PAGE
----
### 555 Tone Generator (8 ohm speaker)

This is a basic 555 squarewave oscillator used to produce a 1 Khz tone from an 8 ohm speaker. In the circuit on the left, the speaker is isolated from the oscillator by the NPN medium power transistor which also provides more current than can be obtained directly from the 555 (limit = 200 mA). A small capacitor is used at the transistor base to slow the switching times which reduces the inductive voltage produced by the speaker. Frequency is about 1.44/(R1 + R2)C where R1 (1K) is much smaller than R2 (6.2K) to produce a near squarewave. Lower frequencies can be obtained by increasing the 6.2K value, higher frequencies will probably require a smaller capacitor as R1 cannot be reduced much below 1K. Lower volume levels can be obtained by adding a small resistor in series with the speaker (10-100 ohms). In the circuit on the right, the speaker is directly driven from the 555 timer output. The series capacitor (100 uF) increases the output by supplying an AC current to the speaker and driving it in both directions rather than just a pulsating DC current which would be the case without the capacitor. The 51 ohm resistor limits the current to less than 200 mA to prevent overloading the timer output at 9 volts. At 4.5 volts, a smaller resistor can be used.

### Generating -5 Volts From a 9 Volt Battery

A 555 timer can be used to generate a squarewave to produce a negative voltage relative to the negative battery terminal. When the timer output at pin 3 goes positive, the series 22 uF capacitor charges through the diode (D1) to about 8 volts. When the output switches to ground, the 22 uF cap discharges through the second diode (D2) and charges the 100 uF capacitor to a negative voltage. The negative voltage can rise over several cycles to about -7 volts but is limited by the 5.1 volt zener diode which serves as a regulator. Circuit draws about 6 milliamps from the battery without the zener diode connected and about 18 milliamps connected. Output current available for the load is about 12 milliamps. An additional 5.1 volt zener and 330 ohm resistor could be used to regulate the +9 down to +5 at 12 mA if a symmetrical +/- 5 volt supply is needed. The battery drain would then be around 30 mA.

### 1.5 Volt LED Flashers

The LED flasher circuits below operate on a single 1.5 volt battery. The circuit on the upper right uses the popular LM3909 LED flasher IC and requires only a timing capacitor and LED.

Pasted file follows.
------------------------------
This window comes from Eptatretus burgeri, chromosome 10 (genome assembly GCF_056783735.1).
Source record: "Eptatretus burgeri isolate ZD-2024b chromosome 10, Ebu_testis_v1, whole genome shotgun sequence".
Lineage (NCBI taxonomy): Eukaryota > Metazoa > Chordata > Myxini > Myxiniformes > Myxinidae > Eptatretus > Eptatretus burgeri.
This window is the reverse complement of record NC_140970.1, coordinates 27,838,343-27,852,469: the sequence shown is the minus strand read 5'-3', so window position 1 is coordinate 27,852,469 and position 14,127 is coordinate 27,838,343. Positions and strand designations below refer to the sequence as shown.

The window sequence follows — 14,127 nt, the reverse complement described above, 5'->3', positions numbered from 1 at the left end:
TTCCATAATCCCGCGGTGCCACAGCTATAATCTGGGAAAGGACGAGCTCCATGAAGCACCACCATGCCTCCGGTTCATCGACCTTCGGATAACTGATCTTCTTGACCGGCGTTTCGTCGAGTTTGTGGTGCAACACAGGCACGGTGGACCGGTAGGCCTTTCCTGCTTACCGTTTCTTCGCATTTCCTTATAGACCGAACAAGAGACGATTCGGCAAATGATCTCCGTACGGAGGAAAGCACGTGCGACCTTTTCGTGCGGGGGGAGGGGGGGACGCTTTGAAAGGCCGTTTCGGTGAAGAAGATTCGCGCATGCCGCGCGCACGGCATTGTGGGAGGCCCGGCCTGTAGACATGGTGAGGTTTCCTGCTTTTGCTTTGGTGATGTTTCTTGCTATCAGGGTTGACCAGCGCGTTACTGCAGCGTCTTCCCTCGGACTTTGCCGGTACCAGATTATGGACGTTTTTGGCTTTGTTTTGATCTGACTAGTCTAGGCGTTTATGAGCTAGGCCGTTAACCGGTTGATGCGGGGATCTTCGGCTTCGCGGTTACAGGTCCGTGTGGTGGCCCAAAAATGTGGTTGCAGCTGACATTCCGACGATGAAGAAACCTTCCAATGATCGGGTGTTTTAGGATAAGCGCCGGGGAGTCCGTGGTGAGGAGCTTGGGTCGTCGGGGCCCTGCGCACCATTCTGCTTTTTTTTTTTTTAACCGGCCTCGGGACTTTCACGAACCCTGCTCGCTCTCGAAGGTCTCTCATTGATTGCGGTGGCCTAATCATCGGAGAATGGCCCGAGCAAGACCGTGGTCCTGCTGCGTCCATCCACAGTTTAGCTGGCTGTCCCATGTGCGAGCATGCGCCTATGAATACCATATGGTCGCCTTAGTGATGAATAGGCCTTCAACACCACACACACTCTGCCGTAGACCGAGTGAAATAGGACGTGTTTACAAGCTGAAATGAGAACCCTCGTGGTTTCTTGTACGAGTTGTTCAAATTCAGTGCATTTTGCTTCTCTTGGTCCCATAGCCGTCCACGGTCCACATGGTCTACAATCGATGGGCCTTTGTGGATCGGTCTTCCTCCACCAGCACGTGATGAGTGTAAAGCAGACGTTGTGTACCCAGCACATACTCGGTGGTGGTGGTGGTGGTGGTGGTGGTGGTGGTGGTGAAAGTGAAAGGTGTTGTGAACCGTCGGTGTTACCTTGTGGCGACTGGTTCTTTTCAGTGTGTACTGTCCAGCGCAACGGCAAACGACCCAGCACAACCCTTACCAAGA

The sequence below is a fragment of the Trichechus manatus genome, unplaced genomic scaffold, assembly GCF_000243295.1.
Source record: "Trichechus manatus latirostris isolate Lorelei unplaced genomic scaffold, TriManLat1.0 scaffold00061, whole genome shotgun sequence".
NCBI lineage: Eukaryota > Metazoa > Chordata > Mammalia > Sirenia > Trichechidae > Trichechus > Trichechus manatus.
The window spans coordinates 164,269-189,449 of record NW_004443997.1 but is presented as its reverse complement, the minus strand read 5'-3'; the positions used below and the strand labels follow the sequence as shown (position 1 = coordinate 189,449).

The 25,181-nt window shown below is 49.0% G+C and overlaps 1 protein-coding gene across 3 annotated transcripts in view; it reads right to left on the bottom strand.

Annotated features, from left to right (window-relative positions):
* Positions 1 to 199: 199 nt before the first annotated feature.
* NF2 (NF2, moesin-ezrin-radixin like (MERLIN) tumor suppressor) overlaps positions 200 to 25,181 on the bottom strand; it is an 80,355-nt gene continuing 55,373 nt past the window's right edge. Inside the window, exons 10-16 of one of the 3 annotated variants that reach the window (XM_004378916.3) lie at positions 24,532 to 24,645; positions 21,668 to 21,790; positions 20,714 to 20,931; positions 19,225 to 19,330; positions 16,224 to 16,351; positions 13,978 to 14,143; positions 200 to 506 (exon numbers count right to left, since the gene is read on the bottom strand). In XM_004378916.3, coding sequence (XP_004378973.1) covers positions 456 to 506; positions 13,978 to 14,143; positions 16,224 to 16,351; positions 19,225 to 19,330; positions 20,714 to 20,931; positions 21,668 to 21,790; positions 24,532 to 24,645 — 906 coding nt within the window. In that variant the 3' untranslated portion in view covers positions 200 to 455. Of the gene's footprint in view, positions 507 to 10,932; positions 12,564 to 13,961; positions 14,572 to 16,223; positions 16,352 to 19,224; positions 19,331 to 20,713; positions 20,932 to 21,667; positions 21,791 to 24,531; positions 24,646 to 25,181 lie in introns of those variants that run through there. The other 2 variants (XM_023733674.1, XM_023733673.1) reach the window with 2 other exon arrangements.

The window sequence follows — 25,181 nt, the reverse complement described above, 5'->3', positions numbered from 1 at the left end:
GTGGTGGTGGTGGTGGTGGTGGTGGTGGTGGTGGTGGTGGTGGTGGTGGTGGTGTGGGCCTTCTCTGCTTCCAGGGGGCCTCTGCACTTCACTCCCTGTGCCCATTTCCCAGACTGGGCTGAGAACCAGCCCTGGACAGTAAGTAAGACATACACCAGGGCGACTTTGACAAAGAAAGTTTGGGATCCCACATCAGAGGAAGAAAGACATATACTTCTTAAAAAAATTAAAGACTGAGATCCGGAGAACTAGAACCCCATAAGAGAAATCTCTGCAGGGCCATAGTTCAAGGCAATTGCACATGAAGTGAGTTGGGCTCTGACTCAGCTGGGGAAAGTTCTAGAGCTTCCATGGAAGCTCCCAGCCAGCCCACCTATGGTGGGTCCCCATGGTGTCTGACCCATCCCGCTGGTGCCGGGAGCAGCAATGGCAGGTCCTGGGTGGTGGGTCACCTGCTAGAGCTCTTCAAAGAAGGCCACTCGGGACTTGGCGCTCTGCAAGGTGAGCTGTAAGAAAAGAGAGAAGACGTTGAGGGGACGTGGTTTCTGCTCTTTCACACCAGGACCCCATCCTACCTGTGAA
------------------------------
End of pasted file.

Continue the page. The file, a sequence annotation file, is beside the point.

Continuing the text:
The top left circuit, designed by Andre De-Guerin illustrates using a 100uF capacitor to double the battery voltage to obtain 3 volts for the LED. Two sections of a 74HC04 hex inverter are used as a squarewave oscillator that establishes the flash rate while a third section is used as a buffer that charges the capacitor in series with a 470 ohm resistor while the buffer output is at +1.5 volts. When the buffer output switches to ground (zero volts) the charged capacitor is placed in series with the LED and the battery which supplies enough voltage to illuminate the LED. The LED current is approximately 3 mA, so a high brightness LED is recommended.

In the other two circuits, the same voltage doubling principle is used with the addition of a transistor to allow the capacitor to discharge faster and supply a greater current (about 40 mA peak). A larger capacitor (1000uF) in series with a 33 ohm resistor would increase the flash duration to about 50mS. The discrete 3 transistor circuit at the lower right would need a resistor (about 5K) in series with the 1uF capacitor to widen the pulse width.

### AC Line powered LEDs

The circuit below illustrats powering a LED (or two) from the 120 volt AC line using a capacitor to drop the voltage and a small resistor to limit the inrush current. Since the capacitor must pass current in both directions, a small diode is connected in parallel with the LED to provide a path for the negative half cycle and also to limit the reverse voltage across the LED. A second LED with the polarity reversed may be subsituted for the diode, or a tri-color LED could be used which would appear orange with alternating current. The circuit is fairly efficient and draws only about a half watt from the line. The resistor value (1K / half watt) was chosen to limit the worst case inrush current to about 150 mA which will drop to less than 30 mA in a millisecond as the capacitor charges. This appears be a safe value, I have switched the circuit on and off many times without damage to the LED. The 0.47 uF capacitor has a reactance of 5600 ohms at 60 cycles so the LED current is about 20 mA half wave, or 10 mA average. A larger capacitor will increase the current and a smaller one will reduce it. The capacitor must be a non-polarized type with a voltage rating of 200 volts or more.

The lower circuit is an example of obtaining a low regulated voltage from the AC line. The zener diode serves as a regulator and also provides a path for the negative half cycle current when it conducts in the forward direction. In this example the output voltage is about 5 volts and will provide over 30 milliamps with about 300 millivolts of ripple. Use caution when operating any circuits connected directly to the AC line.